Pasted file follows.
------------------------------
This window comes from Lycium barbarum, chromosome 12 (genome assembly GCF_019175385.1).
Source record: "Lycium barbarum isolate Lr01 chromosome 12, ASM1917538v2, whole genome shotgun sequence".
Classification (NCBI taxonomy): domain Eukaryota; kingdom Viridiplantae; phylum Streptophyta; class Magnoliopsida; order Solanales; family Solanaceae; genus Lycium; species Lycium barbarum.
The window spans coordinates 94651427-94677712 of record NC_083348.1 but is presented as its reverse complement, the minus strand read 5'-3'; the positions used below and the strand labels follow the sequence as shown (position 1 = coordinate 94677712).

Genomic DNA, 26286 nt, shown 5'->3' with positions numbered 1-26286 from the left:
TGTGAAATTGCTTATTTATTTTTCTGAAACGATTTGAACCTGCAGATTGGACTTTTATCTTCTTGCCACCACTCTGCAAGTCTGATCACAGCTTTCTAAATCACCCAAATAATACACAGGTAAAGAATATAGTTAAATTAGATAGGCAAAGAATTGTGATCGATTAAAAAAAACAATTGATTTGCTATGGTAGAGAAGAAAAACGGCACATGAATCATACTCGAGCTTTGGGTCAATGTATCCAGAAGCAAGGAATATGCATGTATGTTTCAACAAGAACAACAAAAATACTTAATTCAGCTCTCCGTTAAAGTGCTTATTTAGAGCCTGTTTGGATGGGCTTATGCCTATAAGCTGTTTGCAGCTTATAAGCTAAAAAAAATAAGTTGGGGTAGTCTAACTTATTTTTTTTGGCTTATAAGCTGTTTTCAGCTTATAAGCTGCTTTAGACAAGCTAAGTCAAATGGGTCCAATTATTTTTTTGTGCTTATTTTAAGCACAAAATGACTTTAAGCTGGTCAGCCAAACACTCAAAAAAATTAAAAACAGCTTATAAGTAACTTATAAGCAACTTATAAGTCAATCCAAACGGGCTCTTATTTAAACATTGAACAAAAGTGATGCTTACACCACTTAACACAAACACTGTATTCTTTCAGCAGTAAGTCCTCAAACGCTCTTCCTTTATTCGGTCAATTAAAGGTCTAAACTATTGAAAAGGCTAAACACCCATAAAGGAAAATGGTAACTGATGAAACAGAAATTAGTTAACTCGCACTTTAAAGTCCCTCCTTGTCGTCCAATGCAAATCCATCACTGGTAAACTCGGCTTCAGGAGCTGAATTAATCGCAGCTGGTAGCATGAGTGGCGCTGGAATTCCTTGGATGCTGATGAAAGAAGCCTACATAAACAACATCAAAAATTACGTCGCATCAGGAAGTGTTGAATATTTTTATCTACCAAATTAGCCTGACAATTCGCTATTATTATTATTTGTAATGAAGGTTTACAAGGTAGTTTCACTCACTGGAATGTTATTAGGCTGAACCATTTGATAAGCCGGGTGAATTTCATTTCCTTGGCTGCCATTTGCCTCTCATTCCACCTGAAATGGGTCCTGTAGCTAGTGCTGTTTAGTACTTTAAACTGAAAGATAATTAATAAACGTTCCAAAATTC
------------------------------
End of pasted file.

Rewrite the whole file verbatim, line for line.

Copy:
This window comes from Lycium barbarum, chromosome 12 (genome assembly GCF_019175385.1).
Source record: "Lycium barbarum isolate Lr01 chromosome 12, ASM1917538v2, whole genome shotgun sequence".
Classification (NCBI taxonomy): domain Eukaryota; kingdom Viridiplantae; phylum Streptophyta; class Magnoliopsida; order Solanales; family Solanaceae; genus Lycium; species Lycium barbarum.
The window spans coordinates 94651427-94677712 of record NC_083348.1 but is presented as its reverse complement, the minus strand read 5'-3'; the positions used below and the strand labels follow the sequence as shown (position 1 = coordinate 94677712).

Genomic DNA, 26286 nt, shown 5'->3' with positions numbered 1-26286 from the left:
TGTGAAATTGCTTATTTATTTTTCTGAAACGATTTGAACCTGCAGATTGGACTTTTATCTTCTTGCCACCACTCTGCAAGTCTGATCACAGCTTTCTAAATCACCCAAATAATACACAGGTAAAGAATATAGTTAAATTAGATAGGCAAAGAATTGTGATCGATTAAAAAAAACAATTGATTTGCTATGGTAGAGAAGAAAAACGGCACATGAATCATACTCGAGCTTTGGGTCAATGTATCCAGAAGCAAGGAATATGCATGTATGTTTCAACAAGAACAACAAAAATACTTAATTCAGCTCTCCGTTAAAGTGCTTATTTAGAGCCTGTTTGGATGGGCTTATGCCTATAAGCTGTTTGCAGCTTATAAGCTAAAAAAAATAAGTTGGGGTAGTCTAACTTATTTTTTTTGGCTTATAAGCTGTTTTCAGCTTATAAGCTGCTTTAGACAAGCTAAGTCAAATGGGTCCAATTATTTTTTTGTGCTTATTTTAAGCACAAAATGACTTTAAGCTGGTCAGCCAAACACTCAAAAAAATTAAAAACAGCTTATAAGTAACTTATAAGCAACTTATAAGTCAATCCAAACGGGCTCTTATTTAAACATTGAACAAAAGTGATGCTTACACCACTTAACACAAACACTGTATTCTTTCAGCAGTAAGTCCTCAAACGCTCTTCCTTTATTCGGTCAATTAAAGGTCTAAACTATTGAAAAGGCTAAACACCCATAAAGGAAAATGGTAACTGATGAAACAGAAATTAGTTAACTCGCACTTTAAAGTCCCTCCTTGTCGTCCAATGCAAATCCATCACTGGTAAACTCGGCTTCAGGAGCTGAATTAATCGCAGCTGGTAGCATGAGTGGCGCTGGAATTCCTTGGATGCTGATGAAAGAAGCCTACATAAACAACATCAAAAATTACGTCGCATCAGGAAGTGTTGAATATTTTTATCTACCAAATTAGCCTGACAATTCGCTATTATTATTATTTGTAATGAAGGTTTACAAGGTAGTTTCACTCACTGGAATGTTATTAGGCTGAACCATTTGATAAGCCGGGTGAATTTCATTTCCTTGGCTGCCATTTGCCTCTCATTCCACCTGAAATGGGTCCTGTAGCTAGTGCTGTTTAGTACTTTAAACTGAAAGATAATTAATAAACGTTCCAAAATTC